It is normal to ignore learning about things that you believe don’t directly apply to you. Do you know how to perfectly balance an egg on a stick? Or maybe how to accurately type into your phone with your hands on your back? Probably not, because you probably have never had to. And you probably won’t learn it either, because, well, why would you? But some skills may actually come in more handy than you might initially think. When it comes to accessibility, for example, everyone benefits and you don't have to be a dedicated accessibility expert to make a difference.
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Did you know that your smartphone can talk? As accessibility professionals, sometimes we take certain knowledge for granted. We assume people have a baseline awareness of what "accessibility" is, and we spend our time advocating for more inclusively designed apps and websites. But sometimes we skip over one of the most basic questions: how can a person who is blind use a smartphone?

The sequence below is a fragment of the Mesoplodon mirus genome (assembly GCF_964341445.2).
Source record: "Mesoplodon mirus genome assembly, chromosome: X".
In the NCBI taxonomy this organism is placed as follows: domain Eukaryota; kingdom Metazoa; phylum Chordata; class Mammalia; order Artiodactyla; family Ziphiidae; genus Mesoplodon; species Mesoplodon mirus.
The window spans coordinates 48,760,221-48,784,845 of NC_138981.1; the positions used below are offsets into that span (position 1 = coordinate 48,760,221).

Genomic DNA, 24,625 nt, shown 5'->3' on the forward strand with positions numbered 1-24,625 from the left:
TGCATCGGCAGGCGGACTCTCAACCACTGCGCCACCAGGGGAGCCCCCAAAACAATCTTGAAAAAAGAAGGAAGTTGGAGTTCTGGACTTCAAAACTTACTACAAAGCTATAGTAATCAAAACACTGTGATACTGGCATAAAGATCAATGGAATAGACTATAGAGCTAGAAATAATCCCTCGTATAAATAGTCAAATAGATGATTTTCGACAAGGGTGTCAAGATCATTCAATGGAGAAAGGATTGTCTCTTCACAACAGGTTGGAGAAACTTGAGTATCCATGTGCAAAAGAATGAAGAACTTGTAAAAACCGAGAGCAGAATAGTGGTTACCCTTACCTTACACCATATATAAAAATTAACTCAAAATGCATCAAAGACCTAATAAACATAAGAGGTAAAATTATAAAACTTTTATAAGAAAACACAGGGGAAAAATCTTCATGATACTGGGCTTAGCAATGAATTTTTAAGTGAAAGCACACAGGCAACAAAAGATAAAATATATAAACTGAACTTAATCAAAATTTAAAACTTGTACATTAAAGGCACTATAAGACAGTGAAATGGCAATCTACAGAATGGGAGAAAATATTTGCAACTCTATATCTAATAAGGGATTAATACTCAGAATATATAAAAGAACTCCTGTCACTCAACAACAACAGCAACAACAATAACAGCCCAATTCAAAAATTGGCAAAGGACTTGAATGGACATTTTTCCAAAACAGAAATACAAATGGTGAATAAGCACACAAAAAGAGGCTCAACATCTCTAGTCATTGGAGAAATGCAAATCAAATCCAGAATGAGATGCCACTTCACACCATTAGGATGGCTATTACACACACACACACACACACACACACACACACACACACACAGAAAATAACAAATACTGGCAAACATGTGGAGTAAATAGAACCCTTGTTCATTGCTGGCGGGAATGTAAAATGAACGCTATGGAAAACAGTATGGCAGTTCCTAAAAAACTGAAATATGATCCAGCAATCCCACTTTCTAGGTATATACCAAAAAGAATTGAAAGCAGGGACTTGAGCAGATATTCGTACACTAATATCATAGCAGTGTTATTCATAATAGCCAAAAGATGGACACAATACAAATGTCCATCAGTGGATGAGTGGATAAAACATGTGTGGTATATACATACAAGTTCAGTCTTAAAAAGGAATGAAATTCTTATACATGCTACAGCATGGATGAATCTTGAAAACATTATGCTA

There’s a game which has recently been gaining popularity called Block Quiz. It is a trivia/association game where characters from all sorts of media are transformed into simplified color blocks. There’s also a variation for brands. The goal is to see how many characters or brands you can identify in a set amount of time based solely on their blocked colors. It became so popular, in fact, that it was turned into an Instagram Filter. Needless to say, as someone who is colorblind, I didn’t partake in the trend.
Have you ever pulled on a door handle expecting the door to open, only to find out you needed to push? Usually these doors are in a public space, have an ambiguous bar, and are never clear if you need to push or pull. If you are lucky, worn letters or braille of “Push” or “Pull” might be marked on the handle. After much struggle, everyone eventually sheepishly opens the door. People sometimes feel as if they should have remembered how the door opens, which is not the case.